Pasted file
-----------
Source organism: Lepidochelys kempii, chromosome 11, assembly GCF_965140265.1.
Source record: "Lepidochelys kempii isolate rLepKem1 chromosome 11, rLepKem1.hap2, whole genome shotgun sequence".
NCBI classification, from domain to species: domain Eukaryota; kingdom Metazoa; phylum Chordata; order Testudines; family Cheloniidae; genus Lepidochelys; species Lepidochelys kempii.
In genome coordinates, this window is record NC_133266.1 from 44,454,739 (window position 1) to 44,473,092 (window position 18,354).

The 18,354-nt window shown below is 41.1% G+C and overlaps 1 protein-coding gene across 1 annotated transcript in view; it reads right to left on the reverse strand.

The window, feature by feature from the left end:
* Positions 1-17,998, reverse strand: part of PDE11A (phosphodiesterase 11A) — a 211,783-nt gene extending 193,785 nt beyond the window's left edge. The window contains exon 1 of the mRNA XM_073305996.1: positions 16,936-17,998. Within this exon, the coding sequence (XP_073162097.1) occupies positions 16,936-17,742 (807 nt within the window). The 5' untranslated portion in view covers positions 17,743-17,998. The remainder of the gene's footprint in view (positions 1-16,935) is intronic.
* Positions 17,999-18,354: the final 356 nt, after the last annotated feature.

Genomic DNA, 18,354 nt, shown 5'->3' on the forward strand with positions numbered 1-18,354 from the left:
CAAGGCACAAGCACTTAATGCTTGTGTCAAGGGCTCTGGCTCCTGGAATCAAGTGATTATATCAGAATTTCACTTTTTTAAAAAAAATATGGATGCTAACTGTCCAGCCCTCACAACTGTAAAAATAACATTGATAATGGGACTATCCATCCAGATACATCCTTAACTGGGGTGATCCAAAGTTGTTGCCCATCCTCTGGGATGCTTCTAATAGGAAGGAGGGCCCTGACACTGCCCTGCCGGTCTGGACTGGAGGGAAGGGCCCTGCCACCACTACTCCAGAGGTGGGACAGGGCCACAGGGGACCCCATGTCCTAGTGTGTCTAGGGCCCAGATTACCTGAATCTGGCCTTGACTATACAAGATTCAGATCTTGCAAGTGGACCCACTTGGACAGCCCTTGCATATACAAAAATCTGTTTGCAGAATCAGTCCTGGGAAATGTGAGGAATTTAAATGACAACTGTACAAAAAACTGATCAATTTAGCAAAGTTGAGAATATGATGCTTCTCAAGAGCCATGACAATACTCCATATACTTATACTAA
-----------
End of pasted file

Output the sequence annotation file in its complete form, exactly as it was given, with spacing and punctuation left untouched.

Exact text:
Source organism: Lepidochelys kempii, chromosome 11, assembly GCF_965140265.1.
Source record: "Lepidochelys kempii isolate rLepKem1 chromosome 11, rLepKem1.hap2, whole genome shotgun sequence".
NCBI classification, from domain to species: domain Eukaryota; kingdom Metazoa; phylum Chordata; order Testudines; family Cheloniidae; genus Lepidochelys; species Lepidochelys kempii.
In genome coordinates, this window is record NC_133266.1 from 44,454,739 (window position 1) to 44,473,092 (window position 18,354).

The 18,354-nt window shown below is 41.1% G+C and overlaps 1 protein-coding gene across 1 annotated transcript in view; it reads right to left on the reverse strand.

The window, feature by feature from the left end:
* Positions 1-17,998, reverse strand: part of PDE11A (phosphodiesterase 11A) — a 211,783-nt gene extending 193,785 nt beyond the window's left edge. The window contains exon 1 of the mRNA XM_073305996.1: positions 16,936-17,998. Within this exon, the coding sequence (XP_073162097.1) occupies positions 16,936-17,742 (807 nt within the window). The 5' untranslated portion in view covers positions 17,743-17,998. The remainder of the gene's footprint in view (positions 1-16,935) is intronic.
* Positions 17,999-18,354: the final 356 nt, after the last annotated feature.

Genomic DNA, 18,354 nt, shown 5'->3' on the forward strand with positions numbered 1-18,354 from the left:
CAAGGCACAAGCACTTAATGCTTGTGTCAAGGGCTCTGGCTCCTGGAATCAAGTGATTATATCAGAATTTCACTTTTTTAAAAAAAATATGGATGCTAACTGTCCAGCCCTCACAACTGTAAAAATAACATTGATAATGGGACTATCCATCCAGATACATCCTTAACTGGGGTGATCCAAAGTTGTTGCCCATCCTCTGGGATGCTTCTAATAGGAAGGAGGGCCCTGACACTGCCCTGCCGGTCTGGACTGGAGGGAAGGGCCCTGCCACCACTACTCCAGAGGTGGGACAGGGCCACAGGGGACCCCATGTCCTAGTGTGTCTAGGGCCCAGATTACCTGAATCTGGCCTTGACTATACAAGATTCAGATCTTGCAAGTGGACCCACTTGGACAGCCCTTGCATATACAAAAATCTGTTTGCAGAATCAGTCCTGGGAAATGTGAGGAATTTAAATGACAACTGTACAAAAAACTGATCAATTTAGCAAAGTTGAGAATATGATGCTTCTCAAGAGCCATGACAATACTCCATATACTTATACTAA